Now if a receiver or tight end is not getting a ton of targets, but still find themselves around 4-6 per game. There is a chance they are big-play home-run threats or are strong PPR plays because they catch everything. DeSean Jackson for years was a name who could hit on one play and be a huge fantasy point guy just with the deep ball. Even if a guy isn’t efficient, his production could be tied to gaining 20 yards a catch or the touchdown department. As you get down in the rankings and projections weekly the targets tend to drop off.
targets and attempts can always change throughout the year with injury and depth chart changes. This is something to note. Looking over the last three or last five can tell a story, but you will need to find some reasoning behind it. If a WR4 is getting seven targets a game over the last three is it because someone is injured? Or has he jumped into a bigger role on the team? Keeping track of target and attempt trends is very important.
Team Defense Stats
The most important stats for team defense and special teams in fantasy is going to be turnovers and sacks. Now if your scoring format also calculates in yards and points allowed too, which points allowed is the more standard format, then we need to look there as well. However, teams that generate a lot of turnovers and sacks can help negate the fact they give up 25 points per game. Some defenses might be better real-life defenses in comparison to fantasy defenses. This has a lot to do with them not being able to get to the quarterback or forcing turnovers. Some may call them a bend don’t break defense too. Because turnovers and sacks are tougher to project, we can take more into account what the matchup brings and how an opposing offensive line looks.
Like the other positions, volume is going to be crucial for a kicker. A kicker may only make 75% of his kicks, but if he ranks top five in volume, the fantasy points will still be there. If a kicker doesn’t have a ton of volume and makes 90% of his kicks, that production might be less. Volume can depend on a few things, but it usually correlates with how good the offenses are and if they can move the ball in big chunks. Getting into opponent’s territories are huge for fantasy kickers. Extra points help, and it can give a nice extra bump to a kicker, but it is not as important as it is true field goal volume. The one thing we can note about efficiency is that if a kicker isn’t hitting his mark, then his job becomes a bit riskier.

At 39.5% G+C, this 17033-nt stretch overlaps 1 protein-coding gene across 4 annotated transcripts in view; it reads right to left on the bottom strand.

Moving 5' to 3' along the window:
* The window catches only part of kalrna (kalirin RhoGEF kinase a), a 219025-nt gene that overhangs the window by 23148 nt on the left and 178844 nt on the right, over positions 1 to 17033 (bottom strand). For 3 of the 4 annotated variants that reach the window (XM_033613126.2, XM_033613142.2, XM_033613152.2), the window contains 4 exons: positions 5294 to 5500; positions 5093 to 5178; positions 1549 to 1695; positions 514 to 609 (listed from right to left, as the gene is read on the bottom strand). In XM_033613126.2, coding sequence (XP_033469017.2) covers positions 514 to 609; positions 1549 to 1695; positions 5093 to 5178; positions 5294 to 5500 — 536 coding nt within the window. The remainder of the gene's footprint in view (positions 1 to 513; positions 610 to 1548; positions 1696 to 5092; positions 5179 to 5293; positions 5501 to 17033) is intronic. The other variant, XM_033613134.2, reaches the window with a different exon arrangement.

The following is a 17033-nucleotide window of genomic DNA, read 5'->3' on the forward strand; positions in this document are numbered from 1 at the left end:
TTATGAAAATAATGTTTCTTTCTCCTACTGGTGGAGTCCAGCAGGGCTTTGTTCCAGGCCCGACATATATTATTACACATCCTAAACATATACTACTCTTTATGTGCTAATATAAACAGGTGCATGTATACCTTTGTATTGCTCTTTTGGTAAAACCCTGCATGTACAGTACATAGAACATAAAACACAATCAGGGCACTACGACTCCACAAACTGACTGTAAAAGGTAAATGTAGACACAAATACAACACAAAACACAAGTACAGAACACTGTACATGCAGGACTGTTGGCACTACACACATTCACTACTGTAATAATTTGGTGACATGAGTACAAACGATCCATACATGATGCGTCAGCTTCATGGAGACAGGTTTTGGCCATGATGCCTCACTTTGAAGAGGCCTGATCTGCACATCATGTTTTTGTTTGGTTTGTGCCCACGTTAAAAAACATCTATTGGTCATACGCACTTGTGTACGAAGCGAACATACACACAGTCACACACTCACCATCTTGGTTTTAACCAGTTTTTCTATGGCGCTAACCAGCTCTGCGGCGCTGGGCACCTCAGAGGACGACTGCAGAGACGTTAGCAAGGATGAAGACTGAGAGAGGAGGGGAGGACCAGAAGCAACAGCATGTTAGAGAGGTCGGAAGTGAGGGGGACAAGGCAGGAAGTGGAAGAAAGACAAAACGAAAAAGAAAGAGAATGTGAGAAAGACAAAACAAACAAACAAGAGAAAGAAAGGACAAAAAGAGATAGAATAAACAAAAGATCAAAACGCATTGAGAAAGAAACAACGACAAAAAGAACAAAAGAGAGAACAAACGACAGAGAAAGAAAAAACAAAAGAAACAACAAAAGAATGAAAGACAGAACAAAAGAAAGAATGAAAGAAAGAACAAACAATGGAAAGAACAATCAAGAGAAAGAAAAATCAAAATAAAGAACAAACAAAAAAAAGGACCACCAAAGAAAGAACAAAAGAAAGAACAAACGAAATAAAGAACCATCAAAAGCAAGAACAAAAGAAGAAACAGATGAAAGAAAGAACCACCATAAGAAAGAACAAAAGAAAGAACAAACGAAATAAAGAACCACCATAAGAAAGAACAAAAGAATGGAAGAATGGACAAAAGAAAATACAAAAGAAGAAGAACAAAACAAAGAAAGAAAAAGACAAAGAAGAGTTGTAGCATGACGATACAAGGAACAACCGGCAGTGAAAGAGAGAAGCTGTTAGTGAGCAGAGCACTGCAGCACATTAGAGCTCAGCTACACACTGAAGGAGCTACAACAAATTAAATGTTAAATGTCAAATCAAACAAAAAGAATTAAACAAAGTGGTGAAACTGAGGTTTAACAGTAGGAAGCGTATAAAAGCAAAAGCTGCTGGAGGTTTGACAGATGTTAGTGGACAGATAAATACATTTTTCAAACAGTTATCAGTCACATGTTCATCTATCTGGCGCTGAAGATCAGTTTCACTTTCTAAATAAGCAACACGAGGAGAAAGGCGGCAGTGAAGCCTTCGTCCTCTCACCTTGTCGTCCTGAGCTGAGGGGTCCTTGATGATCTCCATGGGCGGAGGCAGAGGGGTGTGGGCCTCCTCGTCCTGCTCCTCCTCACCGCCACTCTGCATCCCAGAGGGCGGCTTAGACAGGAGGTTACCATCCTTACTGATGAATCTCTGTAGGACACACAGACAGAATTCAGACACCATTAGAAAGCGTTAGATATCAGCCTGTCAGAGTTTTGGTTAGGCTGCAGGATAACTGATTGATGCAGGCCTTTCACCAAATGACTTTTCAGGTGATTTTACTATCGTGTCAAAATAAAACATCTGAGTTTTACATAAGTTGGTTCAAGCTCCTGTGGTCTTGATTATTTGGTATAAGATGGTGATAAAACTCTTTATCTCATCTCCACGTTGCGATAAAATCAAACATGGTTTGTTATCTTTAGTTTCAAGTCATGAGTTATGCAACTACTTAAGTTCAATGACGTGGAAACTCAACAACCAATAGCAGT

If you are playing in an IDP league, you will be on the lookout for defensive player stats. Knowing your scoring is important, but for the most part, a standard IDP league is going to record fantasy points for touchdowns, sacks, tackles, forced fumbles, pass deflections, interceptions, and fumble recoveries. These are all stats that you will need to track, but the turnover stats are always going to be fluky on a year to year basis. Tackles and sacks can be a bit more consistent. Being on the field is always a big help for generating fantasy points as a defensive player. On occasion, players can only play two downs or also come in for just a third-down play. Players that are on the field for more snaps should be what you are after.
Predicting turnovers is tough, but some have a nose for the ball more than others. Checking in on who is generating the most sacks and tackles will be in more opportunities to record these numbers. The same goes for just being on the field.
Fantasy Football Stats FAQ
Reading football stats is about breaking down each position and finding what stats equate volume, efficiency, and production. For example targets and attempts are volume stats. Yards per attempt or carry is an efficiency stat, while yards and touchdowns are production stats.
A CSV format or file can be downloaded or can be copied over for your own personal use. This can help you build something of your own, or help you keep everything in one spot for offline use. Look in the right corner of the page.
Because volume correlates highly with fantasy production, stats like targets, pass attempts, and rush attempts should be the ones to know. Production generally will follow those who have high volume. It is also key to know who is getting volume in the red zone.
In addition to volume stats like targets and rush attempts, you can factor in efficiency a bit more with receptions. Because it is a point per reception scoring format, this stat is weighted higher. Still weight in with volume stats.